At midnight Friday, 21 December 2018, NASA and other major federal agencies shut down due to a political dispute over funding President Trump's border wall proposal. Then the Senate adjourned for the Christmas holiday, ensuring that the impasse will endure until Thursday the 27th at the earliest.
You may be asking yourself, "what does a border wall have to do with NASA's funding?" The answer is: nothing. NASA has nothing to do with the wall, border security, or the Department of Homeland Security. Nevertheless, starting this week, roughly 14,500 hardworking men and women of NASA will be sent home without pay, while the remaining 3,000 who are deemed "essential" to the safety of life and hardware will continue to work or be "on call"—also without pay.
NASA is among the federal agencies covered by seven appropriations bills that have yet to be passed by Congress and signed into law for fiscal year 2019. The remaining five bills covering the departments of Defense, Energy, Heath and Human Services, and Veterans Affairs (among others), were approved earlier this year. This is a partial government shutdown that will still impact approximately 800,000 federal employees and disrupt many services. It is essentially a function of bad luck that NASA's appropriations were held up, grouping it with the remaining agencies and the Department of Homeland Security, the epicenter of this particular political battle.
Since this is the third shutdown this year(!) we can regurgitate some of our past coverage of what happens to NASA projects and programs during this absurd situation. NASA has also released its guidance for programs impacted by the shutdown (PDF).
Operations of the ISS will largely continue unaffected, as will the New Horizons flyby of 2014 MU69 ("Ultima Thule")—though NASA's public relations team will be absent. John Hopkins' Applied Physics Laboratory, which manages New Horizons for NASA, will still cover and publicize the flyby.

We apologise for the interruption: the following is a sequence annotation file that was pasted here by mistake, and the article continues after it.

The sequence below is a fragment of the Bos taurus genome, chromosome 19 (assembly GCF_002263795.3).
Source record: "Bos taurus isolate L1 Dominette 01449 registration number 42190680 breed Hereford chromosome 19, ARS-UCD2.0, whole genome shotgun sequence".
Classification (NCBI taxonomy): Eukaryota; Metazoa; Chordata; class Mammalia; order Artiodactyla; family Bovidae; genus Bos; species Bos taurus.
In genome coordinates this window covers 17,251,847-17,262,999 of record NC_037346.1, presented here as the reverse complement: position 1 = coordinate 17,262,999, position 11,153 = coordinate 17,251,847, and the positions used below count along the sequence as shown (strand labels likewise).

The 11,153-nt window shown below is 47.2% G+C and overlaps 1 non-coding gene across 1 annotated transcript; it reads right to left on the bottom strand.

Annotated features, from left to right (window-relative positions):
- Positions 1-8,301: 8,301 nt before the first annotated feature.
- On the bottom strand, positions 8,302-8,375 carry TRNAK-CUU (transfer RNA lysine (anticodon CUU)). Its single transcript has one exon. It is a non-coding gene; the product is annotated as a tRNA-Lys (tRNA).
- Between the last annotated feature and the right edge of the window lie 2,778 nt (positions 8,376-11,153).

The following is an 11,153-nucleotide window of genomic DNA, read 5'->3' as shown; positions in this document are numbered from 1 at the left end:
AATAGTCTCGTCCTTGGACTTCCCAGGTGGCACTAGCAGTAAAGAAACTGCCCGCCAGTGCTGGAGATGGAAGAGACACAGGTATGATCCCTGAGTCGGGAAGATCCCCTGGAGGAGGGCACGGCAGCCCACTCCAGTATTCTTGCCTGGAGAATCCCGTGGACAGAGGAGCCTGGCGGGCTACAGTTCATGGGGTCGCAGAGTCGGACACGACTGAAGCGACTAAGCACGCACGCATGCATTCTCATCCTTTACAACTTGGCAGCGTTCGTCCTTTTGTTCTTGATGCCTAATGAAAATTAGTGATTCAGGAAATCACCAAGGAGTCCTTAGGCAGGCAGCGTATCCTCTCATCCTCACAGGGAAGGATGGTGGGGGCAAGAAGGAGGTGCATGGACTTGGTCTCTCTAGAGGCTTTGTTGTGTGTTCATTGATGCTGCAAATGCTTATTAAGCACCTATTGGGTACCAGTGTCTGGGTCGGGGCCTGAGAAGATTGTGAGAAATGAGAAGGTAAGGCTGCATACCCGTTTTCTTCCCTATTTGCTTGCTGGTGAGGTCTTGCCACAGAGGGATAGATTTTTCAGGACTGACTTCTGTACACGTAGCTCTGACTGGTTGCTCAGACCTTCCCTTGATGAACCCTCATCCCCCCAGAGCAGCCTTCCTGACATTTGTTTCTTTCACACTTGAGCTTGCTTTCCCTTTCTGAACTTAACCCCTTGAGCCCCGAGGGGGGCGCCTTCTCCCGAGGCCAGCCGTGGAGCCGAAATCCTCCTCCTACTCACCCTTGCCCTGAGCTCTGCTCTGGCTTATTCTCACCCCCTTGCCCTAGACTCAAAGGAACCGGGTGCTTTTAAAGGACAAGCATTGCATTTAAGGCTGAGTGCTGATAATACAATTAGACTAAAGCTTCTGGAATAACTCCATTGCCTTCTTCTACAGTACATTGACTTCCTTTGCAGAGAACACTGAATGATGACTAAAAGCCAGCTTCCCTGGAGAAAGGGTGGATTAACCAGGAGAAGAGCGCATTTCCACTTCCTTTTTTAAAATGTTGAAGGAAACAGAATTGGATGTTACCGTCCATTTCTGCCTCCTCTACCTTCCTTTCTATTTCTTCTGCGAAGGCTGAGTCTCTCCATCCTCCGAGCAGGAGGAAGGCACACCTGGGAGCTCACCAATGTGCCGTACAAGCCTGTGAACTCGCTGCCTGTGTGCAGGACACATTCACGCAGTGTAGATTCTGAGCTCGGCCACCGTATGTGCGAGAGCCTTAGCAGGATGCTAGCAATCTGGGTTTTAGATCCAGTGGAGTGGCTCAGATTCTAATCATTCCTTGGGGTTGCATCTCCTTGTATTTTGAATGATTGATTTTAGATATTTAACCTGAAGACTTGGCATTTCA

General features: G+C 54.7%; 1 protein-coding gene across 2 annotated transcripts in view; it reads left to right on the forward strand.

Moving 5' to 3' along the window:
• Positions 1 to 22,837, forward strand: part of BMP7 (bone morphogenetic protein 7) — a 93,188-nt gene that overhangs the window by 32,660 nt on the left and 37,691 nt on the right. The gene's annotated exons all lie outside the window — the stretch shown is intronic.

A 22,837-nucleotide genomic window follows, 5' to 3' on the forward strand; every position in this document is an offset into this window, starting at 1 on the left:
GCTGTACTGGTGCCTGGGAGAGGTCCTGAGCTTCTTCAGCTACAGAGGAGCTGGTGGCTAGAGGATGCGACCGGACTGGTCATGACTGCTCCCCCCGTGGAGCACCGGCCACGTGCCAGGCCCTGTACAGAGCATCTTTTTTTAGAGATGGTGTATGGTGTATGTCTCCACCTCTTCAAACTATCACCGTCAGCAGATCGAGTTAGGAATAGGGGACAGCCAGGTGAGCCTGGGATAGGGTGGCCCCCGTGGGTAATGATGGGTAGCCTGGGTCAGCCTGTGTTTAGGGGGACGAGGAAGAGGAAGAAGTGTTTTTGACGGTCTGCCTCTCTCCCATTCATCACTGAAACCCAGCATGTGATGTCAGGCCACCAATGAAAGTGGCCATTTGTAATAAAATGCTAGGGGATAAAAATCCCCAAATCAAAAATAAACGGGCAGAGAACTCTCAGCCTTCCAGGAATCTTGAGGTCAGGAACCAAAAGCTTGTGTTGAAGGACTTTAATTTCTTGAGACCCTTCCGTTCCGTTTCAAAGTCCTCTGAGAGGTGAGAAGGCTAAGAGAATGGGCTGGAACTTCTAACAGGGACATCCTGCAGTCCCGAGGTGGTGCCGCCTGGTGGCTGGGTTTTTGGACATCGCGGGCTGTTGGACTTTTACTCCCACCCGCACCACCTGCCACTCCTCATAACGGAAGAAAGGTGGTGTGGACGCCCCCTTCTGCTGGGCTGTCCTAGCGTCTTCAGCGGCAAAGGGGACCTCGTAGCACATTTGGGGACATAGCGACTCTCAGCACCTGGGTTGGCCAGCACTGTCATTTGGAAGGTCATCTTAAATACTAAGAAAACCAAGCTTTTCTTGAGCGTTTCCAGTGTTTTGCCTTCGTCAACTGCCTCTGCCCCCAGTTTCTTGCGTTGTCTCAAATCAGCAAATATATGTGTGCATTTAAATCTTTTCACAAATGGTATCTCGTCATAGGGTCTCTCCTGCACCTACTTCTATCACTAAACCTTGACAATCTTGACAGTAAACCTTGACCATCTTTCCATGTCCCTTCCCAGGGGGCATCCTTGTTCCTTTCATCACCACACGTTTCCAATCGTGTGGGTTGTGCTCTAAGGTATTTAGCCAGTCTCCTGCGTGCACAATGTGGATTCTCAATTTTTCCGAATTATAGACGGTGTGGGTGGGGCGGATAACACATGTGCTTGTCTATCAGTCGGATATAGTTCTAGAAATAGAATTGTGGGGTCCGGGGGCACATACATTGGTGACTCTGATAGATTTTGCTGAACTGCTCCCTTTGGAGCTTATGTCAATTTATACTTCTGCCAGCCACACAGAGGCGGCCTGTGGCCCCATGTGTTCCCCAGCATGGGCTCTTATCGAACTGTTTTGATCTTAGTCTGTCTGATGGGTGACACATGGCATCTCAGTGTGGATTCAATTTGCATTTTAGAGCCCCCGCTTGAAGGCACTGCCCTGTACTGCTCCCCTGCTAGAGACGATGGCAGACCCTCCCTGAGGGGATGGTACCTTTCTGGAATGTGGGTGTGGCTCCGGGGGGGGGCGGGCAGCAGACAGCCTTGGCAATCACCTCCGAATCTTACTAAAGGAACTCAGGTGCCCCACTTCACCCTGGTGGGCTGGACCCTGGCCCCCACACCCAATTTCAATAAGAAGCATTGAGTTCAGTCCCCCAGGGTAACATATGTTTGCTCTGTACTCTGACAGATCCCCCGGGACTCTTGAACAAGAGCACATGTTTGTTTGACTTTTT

NASA will continue to communicate with and safely operate its uncrewed spacecraft. Science planning and operations may be impacted without the participation of federal scientists, and it is unclear how long regular operations could continue during an extended shutdown.
Missions in development (such as Mars 2020 or the James Webb Space Telescope) can continue if they are being led by contractors. Those contractors (including JPL) have some cash reserves and can continue operations until the cash runs out or they reach an approval checkpoint that requires NASA sign-off. Again, the degree of impact here depends on the duration of the shutdown.
If you are now asking yourself if this is any way to run a space agency, the answer is also: no. No, it is not. Stochastic stops and starts that demoralize and disrupt a workforce are not generally considered to be a best-practice for successful organizations, much less organizations that manage complex multi-year spacecraft design and operations.
Looking beyond the personal disruption, hardship, and stress caused by the lack of paychecks during the holiday season, overall impact to the space agency could be minimal assuming the impasse is resolved before New Years. Generally not a lot of activity occurs over the holiday season in the final week of the year (New Horizons being a notable exception). But if this frequency of shutdowns continues, I fear that we will see more and more NASA employees ask themselves why they put up with such needless disruptions and leave for jobs in the private sector. We know that NASA can get back to work, but how long will the best and the brightest want to work at an agency that continues to get callously tossed into political churn?
Correction: a previous version of this article stated that Caltech had funded operations of JPL during the 2013 shutdown. JPL had enough cash reserves from a forward-funded contract from NASA during that period and did not require additional monetary support. I had received information that Caltech was willing to do this in 2013, but it is not clear if that will happen again in 2018.